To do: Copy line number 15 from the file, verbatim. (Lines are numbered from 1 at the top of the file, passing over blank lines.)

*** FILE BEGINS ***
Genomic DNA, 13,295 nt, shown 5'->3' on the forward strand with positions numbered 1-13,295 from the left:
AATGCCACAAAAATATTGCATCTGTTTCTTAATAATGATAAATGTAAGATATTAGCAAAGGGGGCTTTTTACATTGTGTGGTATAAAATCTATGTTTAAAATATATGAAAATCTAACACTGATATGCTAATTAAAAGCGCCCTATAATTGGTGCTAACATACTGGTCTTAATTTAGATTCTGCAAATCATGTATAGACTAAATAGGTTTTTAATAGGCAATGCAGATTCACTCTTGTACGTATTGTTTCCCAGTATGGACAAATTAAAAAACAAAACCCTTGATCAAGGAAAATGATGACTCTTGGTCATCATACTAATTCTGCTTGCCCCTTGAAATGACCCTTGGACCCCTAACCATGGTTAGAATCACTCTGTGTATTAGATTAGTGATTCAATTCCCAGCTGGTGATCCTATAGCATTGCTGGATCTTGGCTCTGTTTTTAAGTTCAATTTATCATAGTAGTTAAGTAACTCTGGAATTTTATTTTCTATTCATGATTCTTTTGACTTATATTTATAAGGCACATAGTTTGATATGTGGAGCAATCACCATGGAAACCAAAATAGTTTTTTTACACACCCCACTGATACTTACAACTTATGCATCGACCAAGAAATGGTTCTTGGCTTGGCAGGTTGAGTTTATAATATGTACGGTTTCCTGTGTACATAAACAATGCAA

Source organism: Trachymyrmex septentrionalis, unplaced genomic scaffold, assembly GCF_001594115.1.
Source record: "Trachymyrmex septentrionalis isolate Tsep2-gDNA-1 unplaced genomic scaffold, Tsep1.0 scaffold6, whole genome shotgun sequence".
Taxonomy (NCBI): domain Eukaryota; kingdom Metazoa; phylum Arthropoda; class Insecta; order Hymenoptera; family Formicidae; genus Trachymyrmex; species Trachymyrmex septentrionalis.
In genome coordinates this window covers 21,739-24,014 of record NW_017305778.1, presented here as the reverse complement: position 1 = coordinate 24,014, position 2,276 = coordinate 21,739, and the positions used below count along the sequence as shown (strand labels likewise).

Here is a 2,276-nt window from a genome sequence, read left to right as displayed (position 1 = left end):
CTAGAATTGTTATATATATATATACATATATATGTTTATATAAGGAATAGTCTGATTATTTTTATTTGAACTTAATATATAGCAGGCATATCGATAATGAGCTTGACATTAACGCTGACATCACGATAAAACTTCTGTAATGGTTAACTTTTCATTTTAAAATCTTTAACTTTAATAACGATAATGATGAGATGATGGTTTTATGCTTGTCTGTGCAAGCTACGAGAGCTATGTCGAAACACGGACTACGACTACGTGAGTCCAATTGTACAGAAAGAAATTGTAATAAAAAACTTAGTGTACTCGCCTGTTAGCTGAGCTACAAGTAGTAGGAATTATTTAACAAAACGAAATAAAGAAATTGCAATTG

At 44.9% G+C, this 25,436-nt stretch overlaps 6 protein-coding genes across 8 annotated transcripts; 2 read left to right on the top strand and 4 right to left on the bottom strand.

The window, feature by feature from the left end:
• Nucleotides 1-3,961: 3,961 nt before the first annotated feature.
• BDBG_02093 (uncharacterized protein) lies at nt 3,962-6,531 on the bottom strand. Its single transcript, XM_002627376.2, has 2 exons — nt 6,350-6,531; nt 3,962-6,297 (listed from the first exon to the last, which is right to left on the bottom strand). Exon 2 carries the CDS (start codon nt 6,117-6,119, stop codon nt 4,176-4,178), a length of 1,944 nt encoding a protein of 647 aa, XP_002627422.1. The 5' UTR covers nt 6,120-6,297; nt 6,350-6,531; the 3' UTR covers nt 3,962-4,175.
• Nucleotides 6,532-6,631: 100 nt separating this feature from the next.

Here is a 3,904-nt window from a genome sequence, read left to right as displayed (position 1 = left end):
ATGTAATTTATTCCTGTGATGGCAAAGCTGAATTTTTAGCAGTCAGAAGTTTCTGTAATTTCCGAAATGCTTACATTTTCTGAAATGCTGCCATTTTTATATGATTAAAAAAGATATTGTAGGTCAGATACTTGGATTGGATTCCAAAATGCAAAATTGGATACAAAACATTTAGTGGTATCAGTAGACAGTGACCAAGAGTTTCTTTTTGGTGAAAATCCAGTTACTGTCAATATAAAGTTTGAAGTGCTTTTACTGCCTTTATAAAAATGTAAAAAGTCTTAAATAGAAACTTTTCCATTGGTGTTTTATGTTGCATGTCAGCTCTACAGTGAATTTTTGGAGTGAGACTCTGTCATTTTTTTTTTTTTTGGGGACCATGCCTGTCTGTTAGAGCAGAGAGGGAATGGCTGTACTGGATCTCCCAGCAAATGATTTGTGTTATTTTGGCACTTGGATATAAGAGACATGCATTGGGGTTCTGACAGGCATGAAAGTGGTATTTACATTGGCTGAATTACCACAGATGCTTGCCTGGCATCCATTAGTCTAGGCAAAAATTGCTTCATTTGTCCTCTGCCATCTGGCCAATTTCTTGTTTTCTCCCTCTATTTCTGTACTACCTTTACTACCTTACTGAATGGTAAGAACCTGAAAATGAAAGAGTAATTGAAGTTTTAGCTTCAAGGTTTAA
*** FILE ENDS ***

ATGTAATTTATTCCTGTGATGGCAAAGCTGAATTTTTAGCAGTCAGAAGTTTCTGTAATTTCCGAAATGCTTACATTTTCTGAAATGCTGCCATTTTTATATGATTAAAAAAGATATTGTAGGTCAGATACTTGGATTGGATTCCAAAATGCAAAATTGGATACAAAACATTTAGTGGTATCAGTAGACAGTGACCAAGAGTTTCTTTTTGGTGAAAATCCAGTTACTGTCAATATAAAGTTTGAAGTGCTTTTACTGCCTTTATAAAAATGTAAAAAGTCTTAAATAGAAACTTTTCCATTGGTGTTTTATGTTGCATGTCAGCTCTACAGTGAATTTTTGGAGTGAGACTCTGTCATTTTTTTTTTTTTTGGGGACCATGCCTGTCTGTTAGAGCAGAGAGGGAATGGCTGTACTGGATCTCCCAGCAAATGATTTGTGTTATTTTGGCACTTGGATATAAGAGACATGCATTGGGGTTCTGACAGGCATGAAAGTGGTATTTACATTGGCTGAATTACCACAGATGCTTGCCTGGCATCCATTAGTCTAGGCAAAAATTGCTTCATTTGTCCTCTGCCATCTGGCCAATTTCTTGTTTTCTCCCTCTATTTCTGTACTACCTTTACTACCTTACTGAATGGTAAGAACCTGAAAATGAAAGAGTAATTGAAGTTTTAGCTTCAAGGTTTAA